Ensambles de peces en los arrecifes norpatagónicos: diversidad, abundancia y relaciones tróficas y con el hábitat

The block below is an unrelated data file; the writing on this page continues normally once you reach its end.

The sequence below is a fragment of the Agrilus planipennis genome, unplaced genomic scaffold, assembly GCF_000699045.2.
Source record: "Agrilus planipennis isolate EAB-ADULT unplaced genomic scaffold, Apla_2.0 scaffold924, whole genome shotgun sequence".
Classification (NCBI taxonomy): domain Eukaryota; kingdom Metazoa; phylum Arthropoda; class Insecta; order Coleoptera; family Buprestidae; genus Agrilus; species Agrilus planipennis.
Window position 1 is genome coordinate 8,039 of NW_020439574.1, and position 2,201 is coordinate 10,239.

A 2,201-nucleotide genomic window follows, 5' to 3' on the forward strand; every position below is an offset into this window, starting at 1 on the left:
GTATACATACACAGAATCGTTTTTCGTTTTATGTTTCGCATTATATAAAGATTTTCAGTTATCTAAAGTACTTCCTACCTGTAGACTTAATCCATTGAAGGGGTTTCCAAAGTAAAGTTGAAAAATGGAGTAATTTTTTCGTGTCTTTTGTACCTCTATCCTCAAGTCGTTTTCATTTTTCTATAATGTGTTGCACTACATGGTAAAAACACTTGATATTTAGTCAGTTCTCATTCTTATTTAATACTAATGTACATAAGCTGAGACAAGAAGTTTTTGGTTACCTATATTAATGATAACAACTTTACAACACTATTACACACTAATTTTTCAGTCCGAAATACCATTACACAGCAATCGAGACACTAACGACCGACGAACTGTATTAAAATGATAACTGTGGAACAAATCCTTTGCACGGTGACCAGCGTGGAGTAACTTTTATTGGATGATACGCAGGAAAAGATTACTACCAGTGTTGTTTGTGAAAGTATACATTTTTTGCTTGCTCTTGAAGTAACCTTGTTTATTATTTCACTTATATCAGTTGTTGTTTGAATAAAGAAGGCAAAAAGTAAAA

This study describes the structure and seasonal dynamics of the reef fish assemblages that inhabit the Nuevo and San José gulfs of the Argentine coast. It analyzes relationships between the structure of the assemblage and several habitat variables, with emphasis on shelter availability and refuge characteristics. The diets and feeding strategies of the most conspicuous fish species are described and their impact on the density of one of their preys is evaluated. The northern Patagonian gulfs are in a temperate region (41° – 43° Lat. S) and are characterized by large extensions of sandy bottoms scattered by patches of rocky outcrops that form reefs. The fish assemblage associated to these reefs is low in species richness and has components of the warm-temperate region (Argentine province) and of the coldtemperate region (Magallanic province), although warm-temperate species were dominant in both gulfs. Of the species recorded, eight were demersal fishes and associated to refuges, and three were schooling species. The most conspicuous and abundant species were the Argentine sandperch Pseudopercis semifasciata, the Argentine sea bass Acanthistius patachonicus, the Brazilian sandperch Pinguipes brasilianus and the Patagonian redfish Sebastes oculatus, all of them demersal fishes associated to refuges. Other demersal fishes were rare and registered in low abundance: Serranus auriga, the horsefish Congiopodus peruvianus, Bovichtus argentinus and one nototenid Patagonothoten sp. Among the schooling fishes, the hawkfish Nemadactylus bergi, the silver porgy Diplodus argenteus and the red porgy Pagrus pagrus, the hawkfish was the most abundant. The composition of the assemblage and the relative abundance of the species varied seasonally, most of the species showing highest abundances during the warm season. Only two species appeared to be limited by shelter availability: the Argentine sea bass, a generalist fish that occupied the most number of possible refuges, and the Patagonian redfish, an ambush predator that may be associated to refuges that maximize the effectiveness of its feeding strategy. The Argentine sandperch would require the presence of refuges with particular characteristics, but its abundance would be limited by the requirement of a territory. The diversity of fishes increased with increasing variability in the relief of the reef; this trend could be explained on the basis of the relationship between the type of relief and the swimming behavior of the fishes that occur in a reef. The type of relief, the shape of refuge and the percentage of gravel and soft substrate explained microhabitat associations of the most conspicuous species. The diet analysis showed that the Argentine sandperch, the Argentine sea bass, the Brazilian sandperch and the Patagonian redfish were predators of the fourth trophic level. The Brazilian sandperch, and the Patagonian redfish in lesser extent, depended on local reef prey populations. The Argentine sandperch and the Argentine sea bass were consumers subsidized by the adjacent environments. These predators would have an important impact on the abundance of the squat lobster, one of their main soft bottoms associated preys. This impact was limited to the first meters around the reefs and varied with the physical structure of the reef. Based on these results it is hypothesized that the physical structure of the reef could influence the importance of food as a limiting resource for the Argentine sandperch and the Argentine sea bass. The existence of a trophic linkage among reefs and their adjacent environments suggests possible cascade effects on reef fishes caused by management and exploitation actions over the species of the adjacent environments. The four most conspicuous reef fishes, the Argentine sea bass, the Brazilian sandperch, the Patagonian redfish and the Argentine sandperch, constitute a guild of demersal fishes associated to refuges that are within the fourth trophic level. Food and shelter limited the densities of these fishes, however they differed in their relationship with these resources. These results show the importance of not making generalizations about the mechanisms that might regulate the relative abundance of species that compose an assemblage, even in simple systems with few species, but considering the biology and ecology of the particular species.